Friday, January 30, 2009

Interview with C.F. Brunner, author of Isles of View

Here is the love story of a deaf man and a hearing woman. We've probably all heard the statistics that marriages between deaf and hearing people just don't work out; however, there are also the statistics that marriages (between any groups of people) just don't work out. Characters Dan Brighton and Cara DiSordo share their unique struggles of marriage and communication in a world where even when we speak the same language we have a hard time understanding one another. And then, Cara accepts a position that will take her away from her husband for nearly four months. Will distance make the heart grow fonder?

Isles of View by C. F. Brunner
Paperback: 162 pages
Publisher: iUniverse, Inc. (March 20, 2006)
Reading Level: Crossover to Adult
***Read my interview with author C.F. Brunner below***
SPW: What prompted you to write the story? The book list description reveals that your marriage to a deaf man inspired this work.

CFB: Yes, while I’ve always had the desire to write a novel, being married to a deaf man did inspire this book. People were always asking me what it is like to be married to a deaf person. They wondered how we communicated. For instance, they would ask if we speak in sign language all the time? Or how we were able to talk to each other when it got dark outside and he could not read my lips easily. Some people were curious if our house is quiet all the time with a deaf person living there. So I thought of all the different experiences we had shared, and I began to write them down. Some of the experiences were fun, some surprising and some were even frustrating. But altogether they showed what the hearing and deaf experience is about. Soon I developed a novel from all my notes.

SPW: What type of research did you do for your book?

CFB: The deaf character in my novel and my husband, both attended American School for the Deaf in West Hartford, Connecticut and Gallaudet University in Washington, D.C. I wanted to be sure that I depicted accurate facts regarding both institutions so I did some research on them. Also, the history of sign language in America is intriguing as it was formalized by one man, Thomas Hopkins Gallaudet. I researched this man as well so I could offer interesting and accurate information.
Also, I had learned much from all the years of being with my husband. He is unable to hear, but he has exceptional skills of observation, and in understanding different personality traits in people. This learning experience with him provided me with a real life study for my book.

SPW: You had your character learn some basics of Sign Language? Did you do this yourself? Will you describe your struggle overcoming communication?

CFB: Yes, I learned sign language myself. At the beginning, before I had learned signs, it was somewhat difficult to talk to Don. I had to repeat myself frequently because he didn’t understand what I was saying. Also, I had to make the effort to speak slowly so he could better read my lips. That became cumbersome so I decided to teach myself a few signs. I bought books with illustrations of hand and finger signals for many words in the English language. I started putting them together into sentences and then it became easier to communicate with him.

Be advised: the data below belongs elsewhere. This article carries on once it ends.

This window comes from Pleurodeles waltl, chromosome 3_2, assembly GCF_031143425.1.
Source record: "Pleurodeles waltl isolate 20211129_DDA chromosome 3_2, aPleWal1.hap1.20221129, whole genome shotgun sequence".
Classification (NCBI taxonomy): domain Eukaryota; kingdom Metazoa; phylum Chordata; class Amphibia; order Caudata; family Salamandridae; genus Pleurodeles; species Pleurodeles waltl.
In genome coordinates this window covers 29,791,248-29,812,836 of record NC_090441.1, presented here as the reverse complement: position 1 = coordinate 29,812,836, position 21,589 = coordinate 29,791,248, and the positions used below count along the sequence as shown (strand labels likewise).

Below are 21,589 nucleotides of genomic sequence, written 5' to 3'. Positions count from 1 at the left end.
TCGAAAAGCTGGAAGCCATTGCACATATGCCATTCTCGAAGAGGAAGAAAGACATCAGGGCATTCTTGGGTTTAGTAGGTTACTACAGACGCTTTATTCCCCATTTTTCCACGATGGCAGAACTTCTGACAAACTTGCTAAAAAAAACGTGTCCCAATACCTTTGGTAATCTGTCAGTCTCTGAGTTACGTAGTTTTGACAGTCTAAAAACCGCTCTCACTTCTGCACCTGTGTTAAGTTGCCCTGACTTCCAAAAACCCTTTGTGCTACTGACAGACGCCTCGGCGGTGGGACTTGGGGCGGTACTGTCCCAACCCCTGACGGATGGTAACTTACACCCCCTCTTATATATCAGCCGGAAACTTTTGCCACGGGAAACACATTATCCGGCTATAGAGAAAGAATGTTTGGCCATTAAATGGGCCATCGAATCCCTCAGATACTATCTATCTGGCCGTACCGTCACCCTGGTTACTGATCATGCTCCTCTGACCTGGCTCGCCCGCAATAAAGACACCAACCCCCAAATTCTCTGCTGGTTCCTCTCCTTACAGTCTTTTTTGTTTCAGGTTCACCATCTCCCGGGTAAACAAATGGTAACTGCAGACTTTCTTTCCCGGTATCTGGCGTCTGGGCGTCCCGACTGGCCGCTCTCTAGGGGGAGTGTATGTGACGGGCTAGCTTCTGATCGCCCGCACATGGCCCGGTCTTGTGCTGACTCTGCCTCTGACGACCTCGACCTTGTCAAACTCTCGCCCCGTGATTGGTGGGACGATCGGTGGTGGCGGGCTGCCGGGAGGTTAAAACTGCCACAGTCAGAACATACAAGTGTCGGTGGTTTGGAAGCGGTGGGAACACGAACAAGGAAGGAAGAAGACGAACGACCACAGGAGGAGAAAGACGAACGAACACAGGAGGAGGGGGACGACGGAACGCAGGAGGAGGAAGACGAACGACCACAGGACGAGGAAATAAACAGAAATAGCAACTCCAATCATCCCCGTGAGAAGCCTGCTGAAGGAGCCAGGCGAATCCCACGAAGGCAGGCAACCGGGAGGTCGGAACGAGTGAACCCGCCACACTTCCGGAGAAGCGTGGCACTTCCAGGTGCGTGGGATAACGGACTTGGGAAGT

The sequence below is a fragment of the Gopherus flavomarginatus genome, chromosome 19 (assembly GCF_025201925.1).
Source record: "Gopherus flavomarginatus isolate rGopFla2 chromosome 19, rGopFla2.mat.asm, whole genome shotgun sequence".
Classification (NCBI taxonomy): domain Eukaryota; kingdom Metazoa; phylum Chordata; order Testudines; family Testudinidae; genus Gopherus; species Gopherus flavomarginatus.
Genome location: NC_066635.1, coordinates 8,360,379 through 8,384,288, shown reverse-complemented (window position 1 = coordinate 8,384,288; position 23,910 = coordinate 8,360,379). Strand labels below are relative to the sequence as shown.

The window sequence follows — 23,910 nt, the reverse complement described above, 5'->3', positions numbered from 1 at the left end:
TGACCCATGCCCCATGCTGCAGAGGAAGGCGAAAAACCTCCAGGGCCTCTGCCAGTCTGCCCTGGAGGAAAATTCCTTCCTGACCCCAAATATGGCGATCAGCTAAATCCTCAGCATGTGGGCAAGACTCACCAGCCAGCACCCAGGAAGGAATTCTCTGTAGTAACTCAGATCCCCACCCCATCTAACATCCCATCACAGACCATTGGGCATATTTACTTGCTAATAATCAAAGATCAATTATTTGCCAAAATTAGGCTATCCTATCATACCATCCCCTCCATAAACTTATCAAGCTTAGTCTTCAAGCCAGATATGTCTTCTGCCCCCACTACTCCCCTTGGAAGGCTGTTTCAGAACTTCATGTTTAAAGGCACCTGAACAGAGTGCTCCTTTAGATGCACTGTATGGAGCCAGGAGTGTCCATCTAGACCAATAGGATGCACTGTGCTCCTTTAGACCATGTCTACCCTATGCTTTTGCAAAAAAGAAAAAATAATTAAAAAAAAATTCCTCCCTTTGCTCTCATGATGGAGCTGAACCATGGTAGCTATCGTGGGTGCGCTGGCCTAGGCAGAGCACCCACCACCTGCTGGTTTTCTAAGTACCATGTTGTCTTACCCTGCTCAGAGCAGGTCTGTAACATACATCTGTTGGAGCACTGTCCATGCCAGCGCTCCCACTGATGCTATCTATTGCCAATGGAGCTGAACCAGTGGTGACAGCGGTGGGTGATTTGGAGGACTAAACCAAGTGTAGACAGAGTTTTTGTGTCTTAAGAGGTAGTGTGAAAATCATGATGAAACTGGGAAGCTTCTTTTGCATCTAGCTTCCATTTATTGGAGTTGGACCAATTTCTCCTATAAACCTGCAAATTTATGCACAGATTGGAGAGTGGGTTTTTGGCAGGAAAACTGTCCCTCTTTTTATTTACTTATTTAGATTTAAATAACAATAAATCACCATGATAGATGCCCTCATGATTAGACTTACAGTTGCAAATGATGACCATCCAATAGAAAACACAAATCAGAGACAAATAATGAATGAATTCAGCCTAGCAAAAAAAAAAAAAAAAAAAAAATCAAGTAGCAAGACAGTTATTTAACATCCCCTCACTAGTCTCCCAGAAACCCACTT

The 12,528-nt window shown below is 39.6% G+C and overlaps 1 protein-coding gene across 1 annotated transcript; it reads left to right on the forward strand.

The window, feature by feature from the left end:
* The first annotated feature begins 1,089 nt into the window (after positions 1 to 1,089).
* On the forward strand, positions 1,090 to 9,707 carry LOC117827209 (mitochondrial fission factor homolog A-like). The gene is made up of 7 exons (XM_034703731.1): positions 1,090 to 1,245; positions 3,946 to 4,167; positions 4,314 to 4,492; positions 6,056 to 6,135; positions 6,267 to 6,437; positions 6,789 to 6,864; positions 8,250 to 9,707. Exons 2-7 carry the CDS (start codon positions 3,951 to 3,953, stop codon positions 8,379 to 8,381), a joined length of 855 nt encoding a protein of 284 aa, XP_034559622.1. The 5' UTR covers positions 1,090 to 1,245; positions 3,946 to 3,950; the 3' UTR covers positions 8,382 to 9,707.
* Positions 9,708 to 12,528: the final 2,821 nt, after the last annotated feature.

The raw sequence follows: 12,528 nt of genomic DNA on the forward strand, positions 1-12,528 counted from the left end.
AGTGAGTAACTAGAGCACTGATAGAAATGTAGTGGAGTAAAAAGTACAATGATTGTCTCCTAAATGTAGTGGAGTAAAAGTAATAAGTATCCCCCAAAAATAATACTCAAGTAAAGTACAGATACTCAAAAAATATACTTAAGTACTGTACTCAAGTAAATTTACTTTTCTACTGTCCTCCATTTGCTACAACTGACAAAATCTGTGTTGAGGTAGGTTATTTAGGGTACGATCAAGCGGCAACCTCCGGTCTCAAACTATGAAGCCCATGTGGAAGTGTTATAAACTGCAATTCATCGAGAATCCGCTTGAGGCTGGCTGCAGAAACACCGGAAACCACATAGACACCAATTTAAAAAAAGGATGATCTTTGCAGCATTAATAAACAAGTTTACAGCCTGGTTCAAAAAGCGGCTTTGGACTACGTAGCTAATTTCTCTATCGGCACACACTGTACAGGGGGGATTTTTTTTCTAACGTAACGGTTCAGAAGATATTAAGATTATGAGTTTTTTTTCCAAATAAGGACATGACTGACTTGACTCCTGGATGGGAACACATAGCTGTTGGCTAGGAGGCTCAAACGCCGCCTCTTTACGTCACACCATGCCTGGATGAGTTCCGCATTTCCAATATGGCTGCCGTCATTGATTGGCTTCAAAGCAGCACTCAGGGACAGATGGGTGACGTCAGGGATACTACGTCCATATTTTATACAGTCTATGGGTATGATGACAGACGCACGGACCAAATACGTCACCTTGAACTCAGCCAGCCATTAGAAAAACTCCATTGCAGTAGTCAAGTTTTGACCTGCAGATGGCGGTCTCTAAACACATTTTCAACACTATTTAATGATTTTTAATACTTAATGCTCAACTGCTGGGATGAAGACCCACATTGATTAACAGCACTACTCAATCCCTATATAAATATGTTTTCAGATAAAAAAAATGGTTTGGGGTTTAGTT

Still, it is an ongoing process and even after years of knowing each other, communication can at times still be a challenge. It takes patience and understanding. I wouldn’t say that we’ve overcome the struggle to communicate, but we’ve learned how to manage it nicely.

SPW: What do you hope that readers will learn or take away from the book?

CFB: My hope is that readers will learn that even people with different abilities can share love. Often it is just those very differences that make a relationship very special. Obstacles can be overcome when both people are motivated to make everything work.
Additionally, I’d like readers to recognize that not all deaf individuals are the same. They are as unique as we hearing people are. Some deaf individuals prefer sign language to speaking, and some deaf people prefer speaking to sign language. It is their choice based on their own backgrounds and skills. The best thing that hearing people can do for deaf people is to allow them to be themselves. Trying to fit them into a category of an ASL (American Sign Language) user, or an Exact English user or even as an Oral deaf person is not fair or practical. Trends come and go, and the person is still just who he or she is.

SPW: What advice would you give to young people (or the young at heart) who are reading your book for the first time?

CFB: My advice is to be open to differences in people. Not just between hearing and deaf people, but to all people. Kindness and compassion go a long way in this difficult world. It makes others smile, and our hearts can smile with them when we know we’ve given our best.

SPW: Anything you would like to add....

CFB: I think people will enjoy my book. It is a sweet story about two people who find each other, connect and work very hard to stay together. It reflects optimism and compassion. It is a realistic depiction of the deaf and hearing experience of two unique individuals.

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